Mad Max: Fury Road marks the fourth installment in the Mad Max franchise, and with it being the first chapter in 30 years, it can be tough to remember all the important details that came before. Or, perhaps you haven't seen any of the previous films, but want to check out the new one. We've got you covered with this guide to the Mad Max series.
Directed by George Miller. Produced by Byron Kennedy. Written by James McCausland and George Miller. Release date: April 12, 1979.
The movie that started it all, 1979's Mad Max grossed somewhere around $100 million worldwide on a budget of around 1/250th that number. The film served as an introduction to the character of Max Rockatansky, began to establish the post-apocalyptic world that future films would expand upon, and turned Mel Gibson into a leading man.
Max Rockatansky (Mel Gibson): Our leading character. A member of the MFP. Married to Jessie. Has a son, Sprog. Partner is Jim "Goose."
Toecutter (Hugh Keays-Byrne): The leader of the motorcycle gang the Acolytes. The film's villain.
Jessie Rockatansky (Joanne Samuel): Max's wife. Mother of Sprog.
Sprog (Brendan Heath): Max and Jessie's young son.
Bubba Zanetti (Geoff Parry): Second-in-command of the Acolytes.
"Fifi" Macaffee (Roger Ward): Max's superior at the MFP.
Johnny the Boy (Tim Burns): A member of the Acolytes. The one who lights Goose on fire.
Mad Max is set in the near future after society has begun to crumble. Gangs and the police struggle for control in what is otherwise a relatively peaceful society. Max Rockatansky, a member of the newly formed Main Force Patrol (MFP) - the police - stops and kills an out-of-control member of the Acolytes, Nightrider. The gang, led by Toecutter, have been terrorizing a small town. After Max helps arrest another one of their members, and upon hearing of the death of Nightrider, the gang targets Max in order to get revenge.
They first target Goose, Max's partner on the force. They make him crash his vehicle and then light it on fire. Upon seeing Goose's body in the hospital, Max makes the decision to resign from the police force, claiming that he's close to losing his sanity and humanity. Fifi convinces him to first take a vacation before making that decision definite, which he takes with his wife and son.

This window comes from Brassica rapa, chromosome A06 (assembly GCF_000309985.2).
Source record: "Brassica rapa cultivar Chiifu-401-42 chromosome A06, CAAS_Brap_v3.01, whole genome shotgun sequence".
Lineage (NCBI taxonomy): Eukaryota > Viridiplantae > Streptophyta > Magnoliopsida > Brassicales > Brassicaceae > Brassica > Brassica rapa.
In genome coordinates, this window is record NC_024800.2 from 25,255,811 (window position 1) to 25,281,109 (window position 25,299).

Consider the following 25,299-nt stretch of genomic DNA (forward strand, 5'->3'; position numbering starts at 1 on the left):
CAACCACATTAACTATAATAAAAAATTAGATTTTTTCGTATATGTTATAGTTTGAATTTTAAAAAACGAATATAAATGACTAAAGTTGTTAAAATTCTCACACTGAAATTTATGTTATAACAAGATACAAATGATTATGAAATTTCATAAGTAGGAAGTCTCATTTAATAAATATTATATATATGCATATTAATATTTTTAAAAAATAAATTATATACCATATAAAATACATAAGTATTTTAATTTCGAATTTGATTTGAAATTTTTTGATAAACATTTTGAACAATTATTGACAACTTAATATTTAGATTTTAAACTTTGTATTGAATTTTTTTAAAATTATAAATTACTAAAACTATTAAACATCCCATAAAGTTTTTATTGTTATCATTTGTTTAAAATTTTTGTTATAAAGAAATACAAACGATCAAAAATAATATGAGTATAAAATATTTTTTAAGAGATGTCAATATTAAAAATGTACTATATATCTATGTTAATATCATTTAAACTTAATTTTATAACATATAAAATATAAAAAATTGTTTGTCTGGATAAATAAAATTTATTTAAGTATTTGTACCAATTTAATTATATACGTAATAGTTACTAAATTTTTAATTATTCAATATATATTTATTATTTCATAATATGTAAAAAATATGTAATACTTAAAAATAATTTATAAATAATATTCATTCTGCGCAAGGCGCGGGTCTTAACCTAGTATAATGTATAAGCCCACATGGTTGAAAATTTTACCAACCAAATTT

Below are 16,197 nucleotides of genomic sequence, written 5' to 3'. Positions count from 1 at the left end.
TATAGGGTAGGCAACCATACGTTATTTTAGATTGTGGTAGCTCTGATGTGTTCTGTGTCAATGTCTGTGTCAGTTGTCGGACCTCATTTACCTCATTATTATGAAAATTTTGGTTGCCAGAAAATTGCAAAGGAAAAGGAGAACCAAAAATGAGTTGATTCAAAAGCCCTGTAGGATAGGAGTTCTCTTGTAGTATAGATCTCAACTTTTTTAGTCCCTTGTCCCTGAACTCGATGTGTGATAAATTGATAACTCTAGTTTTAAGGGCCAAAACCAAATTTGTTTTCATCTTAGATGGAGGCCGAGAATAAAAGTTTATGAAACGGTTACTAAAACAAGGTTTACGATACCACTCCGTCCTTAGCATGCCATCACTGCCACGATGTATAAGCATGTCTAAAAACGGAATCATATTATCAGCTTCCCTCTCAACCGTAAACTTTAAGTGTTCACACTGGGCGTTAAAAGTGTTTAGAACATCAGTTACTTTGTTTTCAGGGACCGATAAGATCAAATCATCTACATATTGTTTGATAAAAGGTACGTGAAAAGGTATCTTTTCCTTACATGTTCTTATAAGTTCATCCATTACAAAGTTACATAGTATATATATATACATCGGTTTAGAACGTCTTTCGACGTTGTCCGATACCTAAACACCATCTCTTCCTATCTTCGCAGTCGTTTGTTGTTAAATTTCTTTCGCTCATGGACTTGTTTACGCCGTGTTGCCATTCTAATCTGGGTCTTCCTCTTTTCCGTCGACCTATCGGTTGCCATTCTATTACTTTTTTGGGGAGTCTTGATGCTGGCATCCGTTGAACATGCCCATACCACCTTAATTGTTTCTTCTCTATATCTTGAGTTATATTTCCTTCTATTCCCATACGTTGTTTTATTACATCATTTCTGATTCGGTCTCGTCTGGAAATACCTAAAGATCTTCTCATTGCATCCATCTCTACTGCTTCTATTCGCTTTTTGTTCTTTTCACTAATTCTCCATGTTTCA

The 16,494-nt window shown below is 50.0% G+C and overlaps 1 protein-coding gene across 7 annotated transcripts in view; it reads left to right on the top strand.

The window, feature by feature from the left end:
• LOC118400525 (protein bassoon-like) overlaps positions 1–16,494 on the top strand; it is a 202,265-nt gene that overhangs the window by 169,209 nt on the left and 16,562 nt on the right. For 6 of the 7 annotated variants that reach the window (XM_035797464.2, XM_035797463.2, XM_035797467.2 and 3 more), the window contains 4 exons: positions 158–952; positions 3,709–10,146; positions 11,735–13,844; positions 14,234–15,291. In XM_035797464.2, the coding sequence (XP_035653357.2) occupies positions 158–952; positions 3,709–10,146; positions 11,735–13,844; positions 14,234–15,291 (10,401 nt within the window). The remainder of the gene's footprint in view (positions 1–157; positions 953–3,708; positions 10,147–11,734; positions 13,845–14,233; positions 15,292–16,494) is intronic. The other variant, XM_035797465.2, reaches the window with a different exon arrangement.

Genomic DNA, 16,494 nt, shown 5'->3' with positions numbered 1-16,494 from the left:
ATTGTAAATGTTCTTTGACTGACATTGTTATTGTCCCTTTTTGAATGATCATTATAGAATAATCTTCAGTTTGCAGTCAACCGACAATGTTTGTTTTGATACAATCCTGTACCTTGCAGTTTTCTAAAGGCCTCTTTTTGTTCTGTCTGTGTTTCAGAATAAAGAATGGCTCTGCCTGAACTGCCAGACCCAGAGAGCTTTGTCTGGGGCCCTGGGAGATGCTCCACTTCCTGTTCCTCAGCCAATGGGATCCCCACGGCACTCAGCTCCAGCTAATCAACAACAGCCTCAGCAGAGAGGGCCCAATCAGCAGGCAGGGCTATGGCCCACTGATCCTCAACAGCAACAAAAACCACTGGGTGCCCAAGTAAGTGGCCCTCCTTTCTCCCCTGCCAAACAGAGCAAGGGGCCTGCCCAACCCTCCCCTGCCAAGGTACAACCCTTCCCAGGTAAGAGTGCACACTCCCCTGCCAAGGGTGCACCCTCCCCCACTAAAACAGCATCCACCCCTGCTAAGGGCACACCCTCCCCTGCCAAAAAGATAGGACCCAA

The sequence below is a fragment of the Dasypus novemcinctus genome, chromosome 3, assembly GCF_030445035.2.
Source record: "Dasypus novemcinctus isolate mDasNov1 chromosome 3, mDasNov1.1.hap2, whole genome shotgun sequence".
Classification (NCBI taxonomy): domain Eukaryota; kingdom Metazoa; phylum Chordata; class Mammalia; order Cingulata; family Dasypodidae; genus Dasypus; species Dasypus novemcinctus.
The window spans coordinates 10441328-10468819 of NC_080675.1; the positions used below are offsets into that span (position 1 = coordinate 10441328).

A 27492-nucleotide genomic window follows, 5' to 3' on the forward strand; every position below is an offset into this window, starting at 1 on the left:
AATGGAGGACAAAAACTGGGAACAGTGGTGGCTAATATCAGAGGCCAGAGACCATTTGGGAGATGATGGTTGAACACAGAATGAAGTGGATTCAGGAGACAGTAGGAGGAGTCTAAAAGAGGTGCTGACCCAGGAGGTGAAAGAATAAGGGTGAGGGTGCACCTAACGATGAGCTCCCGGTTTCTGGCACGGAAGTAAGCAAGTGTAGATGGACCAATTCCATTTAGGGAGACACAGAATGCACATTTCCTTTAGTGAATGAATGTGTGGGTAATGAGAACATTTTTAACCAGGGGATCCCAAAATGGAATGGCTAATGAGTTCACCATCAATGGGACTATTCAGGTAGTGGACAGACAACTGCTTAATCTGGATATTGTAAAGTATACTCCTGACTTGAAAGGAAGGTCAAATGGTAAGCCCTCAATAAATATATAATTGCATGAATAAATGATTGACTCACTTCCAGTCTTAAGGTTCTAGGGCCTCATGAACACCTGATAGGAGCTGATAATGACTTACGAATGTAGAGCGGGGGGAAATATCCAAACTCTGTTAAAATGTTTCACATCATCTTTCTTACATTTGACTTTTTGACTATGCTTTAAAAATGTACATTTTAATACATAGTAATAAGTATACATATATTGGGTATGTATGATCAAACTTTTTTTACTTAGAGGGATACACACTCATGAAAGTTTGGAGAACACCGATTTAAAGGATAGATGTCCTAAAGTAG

It's during this vacation that the Acolytes further target Max, going after his family. Sprog is killed, and Jessie finds herself put in a near-death position. Max does, indeed, lose his humanity, and goes on a manhunt to put an end to the Acolytes once and for all - doing so with a suped-up police car that will return in the sequel. Bubba gets shot, he chases Toecutter - who gets run over by a semi-trailer truck - and he blows up Johnny, who beforehand calls him "mad," the nickname for which the film was named. Max, having lost all of his humanity, drives off into the wasteland, setting the stage for The Road Warrior.
Is It Any Good?
Mad Max has very little plot. It has amateur actors in many of its roles. Looking at it in 2015, it often feels rudimentary. Despite all three of these things, it's a lot of fun. It provides some delectable supporting characters, instantly turns Mel Gibson into an action star, provides an interesting look into the future - we're not quite yet in a post-apocalyptic setting, but we're getting there - and it delivers some great action. Even with a limited budget, director George Miller - who would go on to helm or co-direct each future Mad Max film - packed the inaugural installment with a great deal of over-the-top action, showcasing creativity and insanity. Yes, Mad Max is good.